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Liquidating Assets: What You Need to Know

One of the biggest advantages of liquidating assets is being able to pay off debt. By converting assets into cash, the executor can help pay off any debts owed.

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An important part of settling someone’s estate includes liquidating their assets in order to be able to pay outstanding taxes, fees, and distribute inheritances. These assets typically include real estate and personal property, which can include both tangible and intangible items.

In some cases, you may choose to liquidate your assets while you’re still alive in order to simplify the estate settlement process. In other cases, the estate executor will be in charge of overseeing the liquidation of assets during probate. Here's everything you need to know about liquidating assets.

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Benefits of Liquidating Assets During Probate

One of the biggest advantages of liquidating assets is being able to pay off debt. By converting assets into cash, the estate executor can help pay off any debts owed by the estate, as well as being able to cover the estate's expenses. This minimizes stress and promotes greater financial security on a long term basis.

Moreover, liquidating the assets of an estate makes it easier for the estate executor to distribute any remaining assets. These remaining assets, which are also commonly referred to as "estate residue," describe what's left over after all debts, taxes, and further expenses are paid off. Liquidating an estate during probate helps provide the financial resources needed to pay off these remaining assets.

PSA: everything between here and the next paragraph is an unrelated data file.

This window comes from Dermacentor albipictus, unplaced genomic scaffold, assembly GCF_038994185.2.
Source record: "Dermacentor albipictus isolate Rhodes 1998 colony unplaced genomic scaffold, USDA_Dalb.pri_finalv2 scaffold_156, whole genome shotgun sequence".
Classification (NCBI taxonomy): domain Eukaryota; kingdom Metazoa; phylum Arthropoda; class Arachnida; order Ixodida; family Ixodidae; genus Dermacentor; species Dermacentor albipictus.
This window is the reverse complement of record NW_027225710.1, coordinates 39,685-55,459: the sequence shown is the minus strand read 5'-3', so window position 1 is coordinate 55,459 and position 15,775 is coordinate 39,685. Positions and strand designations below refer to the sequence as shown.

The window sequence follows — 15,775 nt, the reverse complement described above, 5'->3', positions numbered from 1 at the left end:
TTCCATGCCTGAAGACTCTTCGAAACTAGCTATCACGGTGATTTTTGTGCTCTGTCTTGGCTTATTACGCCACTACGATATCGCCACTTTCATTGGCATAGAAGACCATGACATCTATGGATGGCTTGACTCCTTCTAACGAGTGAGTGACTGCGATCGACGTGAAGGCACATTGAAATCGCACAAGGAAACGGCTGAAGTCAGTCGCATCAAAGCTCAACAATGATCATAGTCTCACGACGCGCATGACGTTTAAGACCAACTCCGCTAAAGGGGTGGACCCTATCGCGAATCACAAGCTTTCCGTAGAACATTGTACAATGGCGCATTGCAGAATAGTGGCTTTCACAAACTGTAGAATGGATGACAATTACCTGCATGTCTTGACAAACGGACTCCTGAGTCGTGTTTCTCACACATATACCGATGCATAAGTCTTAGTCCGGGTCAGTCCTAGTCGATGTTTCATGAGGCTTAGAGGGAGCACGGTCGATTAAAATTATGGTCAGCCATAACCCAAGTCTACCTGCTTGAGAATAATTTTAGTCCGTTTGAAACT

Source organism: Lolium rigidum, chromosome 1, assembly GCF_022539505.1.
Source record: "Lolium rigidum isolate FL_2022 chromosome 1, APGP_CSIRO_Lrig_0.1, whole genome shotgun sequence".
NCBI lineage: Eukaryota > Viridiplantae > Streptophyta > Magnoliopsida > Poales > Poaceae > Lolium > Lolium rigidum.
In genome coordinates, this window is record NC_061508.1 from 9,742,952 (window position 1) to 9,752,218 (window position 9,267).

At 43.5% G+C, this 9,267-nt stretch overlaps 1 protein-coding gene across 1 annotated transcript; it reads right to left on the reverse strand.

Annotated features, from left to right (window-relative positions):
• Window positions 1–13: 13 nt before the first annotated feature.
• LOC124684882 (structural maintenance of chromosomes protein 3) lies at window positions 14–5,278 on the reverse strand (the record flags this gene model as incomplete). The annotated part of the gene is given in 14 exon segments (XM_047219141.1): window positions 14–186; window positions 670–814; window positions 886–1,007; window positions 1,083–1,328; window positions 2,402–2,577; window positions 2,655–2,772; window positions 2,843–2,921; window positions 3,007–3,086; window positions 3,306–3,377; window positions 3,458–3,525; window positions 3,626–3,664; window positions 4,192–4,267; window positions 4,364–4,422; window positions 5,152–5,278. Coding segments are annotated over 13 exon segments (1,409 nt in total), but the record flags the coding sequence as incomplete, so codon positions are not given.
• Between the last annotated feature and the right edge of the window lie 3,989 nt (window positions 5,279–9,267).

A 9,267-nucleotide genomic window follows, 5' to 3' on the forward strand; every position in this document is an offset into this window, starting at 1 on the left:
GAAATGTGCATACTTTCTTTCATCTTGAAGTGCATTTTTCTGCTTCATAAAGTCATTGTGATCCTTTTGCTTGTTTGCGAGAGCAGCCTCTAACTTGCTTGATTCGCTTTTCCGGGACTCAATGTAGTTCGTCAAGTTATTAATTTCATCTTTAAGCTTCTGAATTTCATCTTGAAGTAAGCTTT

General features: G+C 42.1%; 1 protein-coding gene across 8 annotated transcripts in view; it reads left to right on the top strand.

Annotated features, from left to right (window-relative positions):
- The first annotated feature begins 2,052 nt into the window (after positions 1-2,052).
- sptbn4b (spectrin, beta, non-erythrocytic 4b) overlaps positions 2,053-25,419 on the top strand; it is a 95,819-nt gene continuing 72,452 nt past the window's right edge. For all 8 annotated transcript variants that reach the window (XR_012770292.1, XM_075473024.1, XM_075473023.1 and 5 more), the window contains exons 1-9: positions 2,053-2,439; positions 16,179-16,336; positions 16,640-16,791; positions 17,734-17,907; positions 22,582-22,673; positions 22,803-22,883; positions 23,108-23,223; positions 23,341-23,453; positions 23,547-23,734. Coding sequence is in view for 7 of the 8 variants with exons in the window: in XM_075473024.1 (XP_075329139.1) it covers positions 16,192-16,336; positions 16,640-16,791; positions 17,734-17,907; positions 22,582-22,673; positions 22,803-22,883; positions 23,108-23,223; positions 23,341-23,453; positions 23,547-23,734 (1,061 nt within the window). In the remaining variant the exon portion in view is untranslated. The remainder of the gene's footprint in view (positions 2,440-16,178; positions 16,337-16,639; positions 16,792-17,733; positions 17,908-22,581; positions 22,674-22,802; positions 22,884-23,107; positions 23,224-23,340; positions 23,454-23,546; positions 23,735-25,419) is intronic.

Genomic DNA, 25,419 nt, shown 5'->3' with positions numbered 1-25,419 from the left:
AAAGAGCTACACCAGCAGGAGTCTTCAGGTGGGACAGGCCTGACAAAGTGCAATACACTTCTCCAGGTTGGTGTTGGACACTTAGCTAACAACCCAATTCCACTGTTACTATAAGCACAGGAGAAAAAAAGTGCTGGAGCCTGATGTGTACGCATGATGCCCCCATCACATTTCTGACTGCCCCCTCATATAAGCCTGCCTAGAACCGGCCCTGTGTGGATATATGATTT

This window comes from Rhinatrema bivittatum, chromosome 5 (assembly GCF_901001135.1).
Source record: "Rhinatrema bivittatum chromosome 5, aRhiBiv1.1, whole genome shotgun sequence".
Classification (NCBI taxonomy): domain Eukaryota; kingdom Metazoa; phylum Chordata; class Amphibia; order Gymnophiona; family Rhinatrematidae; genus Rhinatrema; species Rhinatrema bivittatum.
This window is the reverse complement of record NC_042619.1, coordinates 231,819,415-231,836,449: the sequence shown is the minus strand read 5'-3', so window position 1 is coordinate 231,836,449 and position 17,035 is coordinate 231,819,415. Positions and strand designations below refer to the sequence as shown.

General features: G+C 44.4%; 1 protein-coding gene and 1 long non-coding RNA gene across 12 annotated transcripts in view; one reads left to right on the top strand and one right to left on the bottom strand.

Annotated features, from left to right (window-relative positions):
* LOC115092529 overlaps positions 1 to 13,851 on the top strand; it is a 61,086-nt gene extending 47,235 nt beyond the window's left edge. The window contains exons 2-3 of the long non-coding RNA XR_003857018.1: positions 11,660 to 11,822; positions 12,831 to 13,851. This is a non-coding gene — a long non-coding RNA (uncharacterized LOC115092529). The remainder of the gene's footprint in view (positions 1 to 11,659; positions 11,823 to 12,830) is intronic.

What Are Non-Liquid Assets?

Before liquidating the assets in the estate, it's crucial to note that not all assets can easily be converted into cash. These assets are known as non-liquid or fixed assets. Examples of non-liquid assets include the following:

  • Vehicles
  • Real Estate
  • Art & Jewelry
  • Personal Belongings
  • Collectibles

These assets are often difficult to convert into cash, and tend to lose part of their value when converted into cash. Before you liquidate your estate, be sure to take these fixed assets into account.

What Are Liquid Assets?

Once you've taken stock of all your non-liquid assets, the next step is to identify your liquid assets. These refer to assets that can easily be converted into cash or cash equivalents in a short period of time. Here are some common examples to take into consideration:

  • Cash (obviously)
  • Bank accounts (i.e. checking or savings accounts)
  • Mutual funds
  • Money market assets
  • Stocks & bonds
  • Exchange-traded funds (ETFs)
  • Retirement investment accounts
  • Prepaid expenses (e.g. rent, insurance, and other bills paid ahead of time)
  • Certificates of deposit (CDs)

These are just a few examples of the assets that you can liquidate during estate planning. Be sure to determine where your assets fall before beginning probate.

Liquidating the assets in an estate can lead to a wide range of benefits, such as paying off any outstanding debt and distributing remaining assets with less difficulty.

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